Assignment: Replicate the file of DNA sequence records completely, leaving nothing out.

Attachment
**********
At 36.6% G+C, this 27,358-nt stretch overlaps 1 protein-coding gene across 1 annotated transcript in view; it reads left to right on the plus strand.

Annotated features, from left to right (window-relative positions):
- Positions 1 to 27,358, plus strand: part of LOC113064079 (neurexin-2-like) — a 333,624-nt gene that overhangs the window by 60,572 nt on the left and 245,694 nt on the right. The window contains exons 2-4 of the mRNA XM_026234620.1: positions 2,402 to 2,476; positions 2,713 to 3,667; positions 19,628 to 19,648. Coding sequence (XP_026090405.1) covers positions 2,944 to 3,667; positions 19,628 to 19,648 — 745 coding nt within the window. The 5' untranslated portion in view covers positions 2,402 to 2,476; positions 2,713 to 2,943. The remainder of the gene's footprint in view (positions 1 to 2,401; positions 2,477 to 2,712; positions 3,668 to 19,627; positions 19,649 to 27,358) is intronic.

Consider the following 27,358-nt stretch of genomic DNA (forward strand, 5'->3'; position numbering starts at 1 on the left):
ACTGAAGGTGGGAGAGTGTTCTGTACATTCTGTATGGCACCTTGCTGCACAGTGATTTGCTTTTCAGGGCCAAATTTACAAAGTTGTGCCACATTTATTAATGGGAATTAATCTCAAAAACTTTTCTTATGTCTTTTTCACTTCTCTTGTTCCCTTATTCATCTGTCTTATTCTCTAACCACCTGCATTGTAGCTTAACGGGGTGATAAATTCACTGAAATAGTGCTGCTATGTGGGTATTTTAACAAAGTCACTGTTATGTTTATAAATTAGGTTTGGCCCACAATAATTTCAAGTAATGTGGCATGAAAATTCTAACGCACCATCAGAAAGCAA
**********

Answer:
At 36.6% G+C, this 27,358-nt stretch overlaps 1 protein-coding gene across 1 annotated transcript in view; it reads left to right on the plus strand.

Annotated features, from left to right (window-relative positions):
- Positions 1 to 27,358, plus strand: part of LOC113064079 (neurexin-2-like) — a 333,624-nt gene that overhangs the window by 60,572 nt on the left and 245,694 nt on the right. The window contains exons 2-4 of the mRNA XM_026234620.1: positions 2,402 to 2,476; positions 2,713 to 3,667; positions 19,628 to 19,648. Coding sequence (XP_026090405.1) covers positions 2,944 to 3,667; positions 19,628 to 19,648 — 745 coding nt within the window. The 5' untranslated portion in view covers positions 2,402 to 2,476; positions 2,713 to 2,943. The remainder of the gene's footprint in view (positions 1 to 2,401; positions 2,477 to 2,712; positions 3,668 to 19,627; positions 19,649 to 27,358) is intronic.

Consider the following 27,358-nt stretch of genomic DNA (forward strand, 5'->3'; position numbering starts at 1 on the left):
ACTGAAGGTGGGAGAGTGTTCTGTACATTCTGTATGGCACCTTGCTGCACAGTGATTTGCTTTTCAGGGCCAAATTTACAAAGTTGTGCCACATTTATTAATGGGAATTAATCTCAAAAACTTTTCTTATGTCTTTTTCACTTCTCTTGTTCCCTTATTCATCTGTCTTATTCTCTAACCACCTGCATTGTAGCTTAACGGGGTGATAAATTCACTGAAATAGTGCTGCTATGTGGGTATTTTAACAAAGTCACTGTTATGTTTATAAATTAGGTTTGGCCCACAATAATTTCAAGTAATGTGGCATGAAAATTCTAACGCACCATCAGAAAGCAA